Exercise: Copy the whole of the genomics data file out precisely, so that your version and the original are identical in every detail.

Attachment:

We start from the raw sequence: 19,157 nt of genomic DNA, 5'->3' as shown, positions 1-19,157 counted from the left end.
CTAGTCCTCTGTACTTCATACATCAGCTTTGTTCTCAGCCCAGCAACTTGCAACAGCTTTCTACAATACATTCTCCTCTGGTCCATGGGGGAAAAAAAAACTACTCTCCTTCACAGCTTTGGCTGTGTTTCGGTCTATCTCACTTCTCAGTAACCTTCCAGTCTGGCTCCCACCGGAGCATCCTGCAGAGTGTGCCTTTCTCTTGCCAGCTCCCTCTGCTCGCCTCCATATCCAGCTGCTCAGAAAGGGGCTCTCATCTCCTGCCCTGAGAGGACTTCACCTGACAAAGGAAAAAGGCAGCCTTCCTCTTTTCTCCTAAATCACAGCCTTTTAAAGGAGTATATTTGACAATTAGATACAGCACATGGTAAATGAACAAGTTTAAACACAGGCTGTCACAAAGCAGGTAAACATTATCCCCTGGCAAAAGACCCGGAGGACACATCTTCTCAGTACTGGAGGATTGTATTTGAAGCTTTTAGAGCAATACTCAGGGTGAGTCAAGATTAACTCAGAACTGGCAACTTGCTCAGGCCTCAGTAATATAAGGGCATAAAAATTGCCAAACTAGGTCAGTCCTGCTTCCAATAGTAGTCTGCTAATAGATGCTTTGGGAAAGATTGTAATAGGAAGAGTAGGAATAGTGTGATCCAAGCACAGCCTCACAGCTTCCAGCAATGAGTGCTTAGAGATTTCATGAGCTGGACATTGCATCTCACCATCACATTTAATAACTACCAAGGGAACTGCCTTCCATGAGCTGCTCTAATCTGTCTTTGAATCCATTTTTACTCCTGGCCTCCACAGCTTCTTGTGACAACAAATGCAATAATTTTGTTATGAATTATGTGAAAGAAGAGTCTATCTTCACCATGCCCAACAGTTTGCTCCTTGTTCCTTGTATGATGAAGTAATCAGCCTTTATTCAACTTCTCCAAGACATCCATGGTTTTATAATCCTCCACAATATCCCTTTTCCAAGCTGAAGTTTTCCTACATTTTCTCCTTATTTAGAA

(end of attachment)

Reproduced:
We start from the raw sequence: 19,157 nt of genomic DNA, 5'->3' as shown, positions 1-19,157 counted from the left end.
CTAGTCCTCTGTACTTCATACATCAGCTTTGTTCTCAGCCCAGCAACTTGCAACAGCTTTCTACAATACATTCTCCTCTGGTCCATGGGGGAAAAAAAAACTACTCTCCTTCACAGCTTTGGCTGTGTTTCGGTCTATCTCACTTCTCAGTAACCTTCCAGTCTGGCTCCCACCGGAGCATCCTGCAGAGTGTGCCTTTCTCTTGCCAGCTCCCTCTGCTCGCCTCCATATCCAGCTGCTCAGAAAGGGGCTCTCATCTCCTGCCCTGAGAGGACTTCACCTGACAAAGGAAAAAGGCAGCCTTCCTCTTTTCTCCTAAATCACAGCCTTTTAAAGGAGTATATTTGACAATTAGATACAGCACATGGTAAATGAACAAGTTTAAACACAGGCTGTCACAAAGCAGGTAAACATTATCCCCTGGCAAAAGACCCGGAGGACACATCTTCTCAGTACTGGAGGATTGTATTTGAAGCTTTTAGAGCAATACTCAGGGTGAGTCAAGATTAACTCAGAACTGGCAACTTGCTCAGGCCTCAGTAATATAAGGGCATAAAAATTGCCAAACTAGGTCAGTCCTGCTTCCAATAGTAGTCTGCTAATAGATGCTTTGGGAAAGATTGTAATAGGAAGAGTAGGAATAGTGTGATCCAAGCACAGCCTCACAGCTTCCAGCAATGAGTGCTTAGAGATTTCATGAGCTGGACATTGCATCTCACCATCACATTTAATAACTACCAAGGGAACTGCCTTCCATGAGCTGCTCTAATCTGTCTTTGAATCCATTTTTACTCCTGGCCTCCACAGCTTCTTGTGACAACAAATGCAATAATTTTGTTATGAATTATGTGAAAGAAGAGTCTATCTTCACCATGCCCAACAGTTTGCTCCTTGTTCCTTGTATGATGAAGTAATCAGCCTTTATTCAACTTCTCCAAGACATCCATGGTTTTATAATCCTCCACAATATCCCTTTTCCAAGCTGAAGTTTTCCTACATTTTCTCCTTATTTAGAA